Faculty of law blogs / UNIVERSITY OF OXFORD

New Research on the Overlapping Forms of Violence Experienced by Indigenous Young People and Refugees in Carceral Spaces in Australia


Samantha O'Donnell


Time to read

2 Minutes

Guest Post by Samantha O’Donnell, PhD Candidate at the University of Melbourne. The full article on which this piece is based is available for free download at Critical Criminology. Samantha, who is a qualified lawyer, also holds an MSc in Criminology and Criminal Justice from the University of Oxford. This article is based on her dissertation that was completed as part of that program. 

Australia is well-known for its racialised practices of incarceration. In 2020, Indigenous young people represented 48% of the overall youth detention population despite only representing 6% of the total population of young people in Australia. This incarceration rate becomes even more stark when the focus is solely on the Northern Territory, a jurisdiction in Australia, where Indigenous young people consistently represent well above 90% of the total number of young people in detention.

The Australian state engages in similarly violent carceral practices to incarcerate refugees. The Migration Act (1958) establishes the mandatory detention of non-citizens without a valid visa. This period of detention need not be determined and can be indefinite. Immigration detention is not officially imprisonment, but it is clear that immigration detention centres are inherently carceral spaces that rely on punitive forms of control.

This propensity towards incarceration is also connected to past and continuing colonial structures. As Rule Brown and Ironfield suggest, incarceration operates as a ‘colonial function…to further the erasure of First Nations people’. Giannacopoulos and Loughnan similarly establish carcerality as a form of control over refugees that is firmly embedded within Australia’s settler-colonial logic, where the carceral expansion of the Australian state is justified through the imagination of terra nullius.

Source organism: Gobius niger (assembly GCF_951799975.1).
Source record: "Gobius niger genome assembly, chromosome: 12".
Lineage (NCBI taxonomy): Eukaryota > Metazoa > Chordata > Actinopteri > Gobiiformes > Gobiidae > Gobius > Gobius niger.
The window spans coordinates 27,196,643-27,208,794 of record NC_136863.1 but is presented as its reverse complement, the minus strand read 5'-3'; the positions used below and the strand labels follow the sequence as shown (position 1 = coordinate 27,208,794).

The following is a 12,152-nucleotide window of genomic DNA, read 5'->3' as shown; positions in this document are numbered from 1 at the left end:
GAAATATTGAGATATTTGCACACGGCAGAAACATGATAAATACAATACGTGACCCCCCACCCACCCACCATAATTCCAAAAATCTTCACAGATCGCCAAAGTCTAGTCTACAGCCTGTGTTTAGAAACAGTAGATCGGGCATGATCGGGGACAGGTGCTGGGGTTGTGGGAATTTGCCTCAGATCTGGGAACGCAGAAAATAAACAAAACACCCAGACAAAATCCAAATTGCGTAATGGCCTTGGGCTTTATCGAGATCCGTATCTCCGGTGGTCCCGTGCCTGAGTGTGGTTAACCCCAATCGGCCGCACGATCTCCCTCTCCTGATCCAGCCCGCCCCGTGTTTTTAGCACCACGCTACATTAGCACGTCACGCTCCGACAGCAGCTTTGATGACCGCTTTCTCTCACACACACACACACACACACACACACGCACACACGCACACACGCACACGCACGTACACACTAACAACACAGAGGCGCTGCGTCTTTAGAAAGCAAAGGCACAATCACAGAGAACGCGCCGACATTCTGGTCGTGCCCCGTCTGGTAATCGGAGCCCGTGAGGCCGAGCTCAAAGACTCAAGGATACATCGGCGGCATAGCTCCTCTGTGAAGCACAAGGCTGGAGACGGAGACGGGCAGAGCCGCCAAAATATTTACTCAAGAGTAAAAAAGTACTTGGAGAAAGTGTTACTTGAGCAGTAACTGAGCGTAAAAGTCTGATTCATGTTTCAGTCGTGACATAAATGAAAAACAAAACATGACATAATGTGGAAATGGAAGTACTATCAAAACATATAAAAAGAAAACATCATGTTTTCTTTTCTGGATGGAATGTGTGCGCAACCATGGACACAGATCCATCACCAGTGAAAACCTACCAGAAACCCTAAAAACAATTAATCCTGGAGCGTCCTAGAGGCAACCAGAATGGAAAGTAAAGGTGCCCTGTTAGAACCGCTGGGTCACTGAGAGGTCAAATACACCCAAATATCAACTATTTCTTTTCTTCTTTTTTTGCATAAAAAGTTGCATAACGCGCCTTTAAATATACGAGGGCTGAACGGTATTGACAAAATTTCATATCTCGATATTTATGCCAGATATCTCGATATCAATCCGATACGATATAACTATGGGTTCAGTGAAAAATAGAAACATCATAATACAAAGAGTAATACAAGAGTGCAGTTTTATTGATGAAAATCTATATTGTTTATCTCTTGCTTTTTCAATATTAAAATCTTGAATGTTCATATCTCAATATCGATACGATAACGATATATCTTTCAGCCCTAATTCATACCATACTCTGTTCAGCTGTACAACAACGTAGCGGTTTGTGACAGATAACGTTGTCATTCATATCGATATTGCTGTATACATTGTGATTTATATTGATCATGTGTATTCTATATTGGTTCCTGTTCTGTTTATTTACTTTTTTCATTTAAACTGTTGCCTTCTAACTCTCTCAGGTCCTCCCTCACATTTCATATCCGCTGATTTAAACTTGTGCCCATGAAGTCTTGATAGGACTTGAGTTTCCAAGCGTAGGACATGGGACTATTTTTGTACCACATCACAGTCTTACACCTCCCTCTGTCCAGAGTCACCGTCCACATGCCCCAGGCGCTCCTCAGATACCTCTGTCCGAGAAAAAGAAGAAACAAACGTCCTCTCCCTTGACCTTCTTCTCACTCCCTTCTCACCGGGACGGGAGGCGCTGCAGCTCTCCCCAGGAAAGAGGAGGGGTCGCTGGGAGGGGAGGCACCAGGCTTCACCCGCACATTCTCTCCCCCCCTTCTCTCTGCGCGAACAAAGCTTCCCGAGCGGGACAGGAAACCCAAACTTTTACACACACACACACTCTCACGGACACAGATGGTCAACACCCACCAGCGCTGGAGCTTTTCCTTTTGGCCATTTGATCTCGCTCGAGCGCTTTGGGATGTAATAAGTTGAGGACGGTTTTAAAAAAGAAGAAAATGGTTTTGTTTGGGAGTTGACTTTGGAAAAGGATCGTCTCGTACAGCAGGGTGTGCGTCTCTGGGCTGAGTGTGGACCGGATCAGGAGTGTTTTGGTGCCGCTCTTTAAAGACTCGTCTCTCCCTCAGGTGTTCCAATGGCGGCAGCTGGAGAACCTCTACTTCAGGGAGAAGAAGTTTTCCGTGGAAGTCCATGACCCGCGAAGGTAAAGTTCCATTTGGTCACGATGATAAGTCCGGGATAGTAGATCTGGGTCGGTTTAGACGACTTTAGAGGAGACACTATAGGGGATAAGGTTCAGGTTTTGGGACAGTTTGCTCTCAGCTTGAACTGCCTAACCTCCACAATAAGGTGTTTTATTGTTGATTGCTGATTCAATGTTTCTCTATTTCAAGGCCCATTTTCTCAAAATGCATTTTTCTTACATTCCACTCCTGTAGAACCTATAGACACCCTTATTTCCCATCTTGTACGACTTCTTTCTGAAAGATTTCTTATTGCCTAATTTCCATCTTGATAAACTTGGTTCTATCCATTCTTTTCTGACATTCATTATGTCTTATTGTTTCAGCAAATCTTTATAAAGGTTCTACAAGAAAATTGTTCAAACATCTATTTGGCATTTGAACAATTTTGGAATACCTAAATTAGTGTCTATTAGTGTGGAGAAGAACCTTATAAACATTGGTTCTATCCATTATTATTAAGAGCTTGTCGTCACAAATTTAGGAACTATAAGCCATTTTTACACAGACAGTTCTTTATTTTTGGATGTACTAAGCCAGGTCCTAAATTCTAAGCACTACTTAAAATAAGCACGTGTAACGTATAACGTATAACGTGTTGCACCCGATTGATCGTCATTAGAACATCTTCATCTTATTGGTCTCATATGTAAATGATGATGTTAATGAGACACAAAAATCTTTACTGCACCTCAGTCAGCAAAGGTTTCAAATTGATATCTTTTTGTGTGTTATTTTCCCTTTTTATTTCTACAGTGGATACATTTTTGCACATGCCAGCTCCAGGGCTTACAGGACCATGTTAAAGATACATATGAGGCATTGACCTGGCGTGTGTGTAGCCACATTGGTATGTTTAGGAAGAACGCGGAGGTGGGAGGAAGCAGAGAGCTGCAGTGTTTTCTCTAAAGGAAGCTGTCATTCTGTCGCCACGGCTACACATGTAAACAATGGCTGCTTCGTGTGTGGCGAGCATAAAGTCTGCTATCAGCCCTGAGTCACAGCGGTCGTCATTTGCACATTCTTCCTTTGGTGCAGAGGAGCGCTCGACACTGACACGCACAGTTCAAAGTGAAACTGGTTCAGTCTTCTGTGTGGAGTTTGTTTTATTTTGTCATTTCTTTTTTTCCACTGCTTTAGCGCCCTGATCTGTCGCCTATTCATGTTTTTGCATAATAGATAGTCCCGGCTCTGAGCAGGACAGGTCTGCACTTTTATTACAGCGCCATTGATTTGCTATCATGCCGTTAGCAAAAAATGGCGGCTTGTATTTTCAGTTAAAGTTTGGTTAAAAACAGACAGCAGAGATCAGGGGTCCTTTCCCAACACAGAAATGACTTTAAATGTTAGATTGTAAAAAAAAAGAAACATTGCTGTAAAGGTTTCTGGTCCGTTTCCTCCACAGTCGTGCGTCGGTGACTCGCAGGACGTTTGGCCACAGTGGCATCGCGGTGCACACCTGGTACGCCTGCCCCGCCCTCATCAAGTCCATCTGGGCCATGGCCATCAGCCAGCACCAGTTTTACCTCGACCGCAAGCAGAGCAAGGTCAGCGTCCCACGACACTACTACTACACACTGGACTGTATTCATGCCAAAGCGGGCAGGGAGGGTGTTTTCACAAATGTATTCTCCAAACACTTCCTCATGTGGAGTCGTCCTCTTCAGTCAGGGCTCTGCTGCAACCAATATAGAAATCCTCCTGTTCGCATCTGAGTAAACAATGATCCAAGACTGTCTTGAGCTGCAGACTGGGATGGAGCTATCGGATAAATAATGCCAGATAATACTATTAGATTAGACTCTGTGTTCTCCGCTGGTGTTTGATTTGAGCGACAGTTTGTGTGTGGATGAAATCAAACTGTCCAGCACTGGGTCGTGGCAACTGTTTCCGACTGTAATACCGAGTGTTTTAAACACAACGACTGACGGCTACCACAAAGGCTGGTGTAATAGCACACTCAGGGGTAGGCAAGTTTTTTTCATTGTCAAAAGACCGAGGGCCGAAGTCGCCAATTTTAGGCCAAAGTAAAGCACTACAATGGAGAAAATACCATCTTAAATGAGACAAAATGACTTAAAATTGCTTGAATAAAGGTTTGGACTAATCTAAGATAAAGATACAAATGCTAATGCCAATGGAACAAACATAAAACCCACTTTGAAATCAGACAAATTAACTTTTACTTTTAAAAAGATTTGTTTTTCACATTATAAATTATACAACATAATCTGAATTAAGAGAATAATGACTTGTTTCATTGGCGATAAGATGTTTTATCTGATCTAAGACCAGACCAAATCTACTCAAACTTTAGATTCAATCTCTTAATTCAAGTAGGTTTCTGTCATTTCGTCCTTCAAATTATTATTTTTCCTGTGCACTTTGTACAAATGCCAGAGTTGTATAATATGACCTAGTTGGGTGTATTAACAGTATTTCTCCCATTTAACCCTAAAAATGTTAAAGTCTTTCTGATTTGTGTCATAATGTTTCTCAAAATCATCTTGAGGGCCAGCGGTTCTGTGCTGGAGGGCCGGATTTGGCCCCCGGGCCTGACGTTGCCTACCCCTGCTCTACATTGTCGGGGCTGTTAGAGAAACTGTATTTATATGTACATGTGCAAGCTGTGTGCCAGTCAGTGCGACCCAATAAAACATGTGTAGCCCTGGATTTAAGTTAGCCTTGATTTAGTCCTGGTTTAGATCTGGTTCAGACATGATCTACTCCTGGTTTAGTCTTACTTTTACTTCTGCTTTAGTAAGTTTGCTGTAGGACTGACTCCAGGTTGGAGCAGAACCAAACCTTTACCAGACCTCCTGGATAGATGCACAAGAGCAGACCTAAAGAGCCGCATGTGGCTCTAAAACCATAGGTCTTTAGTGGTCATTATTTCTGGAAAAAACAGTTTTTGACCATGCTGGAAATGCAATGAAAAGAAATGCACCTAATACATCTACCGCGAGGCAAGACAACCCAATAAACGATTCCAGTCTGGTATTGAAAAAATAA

In an article just published in Critical Criminology, I further develop the violent connections between these practices of incarceration. I explore how the harms experienced by young Indigenous people in prison in the Northern Territory are insidiously similar to the harms experienced by refugees imprisoned in immigration detention both onshore and offshore. Drawing on qualitative analysis of publicly accessible first-hand accounts, I examine these experiences of harm as, in Achille Mbembe’s terms, a living death.

In my findings, I merge aspects of Mbembe’s necropower and Foucault’s disciplinary power to illustrate how racism and carcerality intersect to subject incarcerated Indigenous young people and refugees to four overlapping expressions of violence: structural violence, epistemic violence, physical violence and brutality, and disciplinary violence. I suggest that it is the complex overlapping of these multiple forms of harm that creates an experience of living death. All four mechanisms, exist as part of the ongoing structural violence of settler-colonialism, operate epistemically to erase identities, oftentimes operate in physical ways, and, work disciplinarily to control and regulate. As I discuss in the article, by engaging existing theoretical perspectives to reconceptualise the experiences of these two groups as a living death, I build on existing critical scholarship to develop a critique of carceral systems.

It is also important to acknowledge that I am a white settler who has been advantaged by the Australian settler-colonial state. Although this article cannot be separated from my position of privilege, I recognise Indigenous sovereignty and adopt a decolonising perspective that works to move beyond what Gomeroi poet and researcher Alison Whittaker terms, a ‘racist silence’ that we practice in Australia on a national scale.

What is clear is that challenges to this racist silence are urgently needed. During the COVID-19 pandemic refugees have continued to be detained in hotels and immigration detention centres without appropriate health measures. There has also been a recent reversal of legal reforms that arose out of the Royal Commission and Board of Inquiry into the Protection and Detention of Children in the Northern Territory (Royal Commission). This reversal of reforms has been linked to the increasing imprisonment of young Indigenous people in the Northern Territory and by the end of 2021 youth detention numbers were the highest they had been since 2017.  

In this article, I importantly shift the focus away from law and regulation. Instead, I broaden the theoretical tools available to criminologists and other critical scholars, and encourage structurally located challenges to this state-sanctioned violence.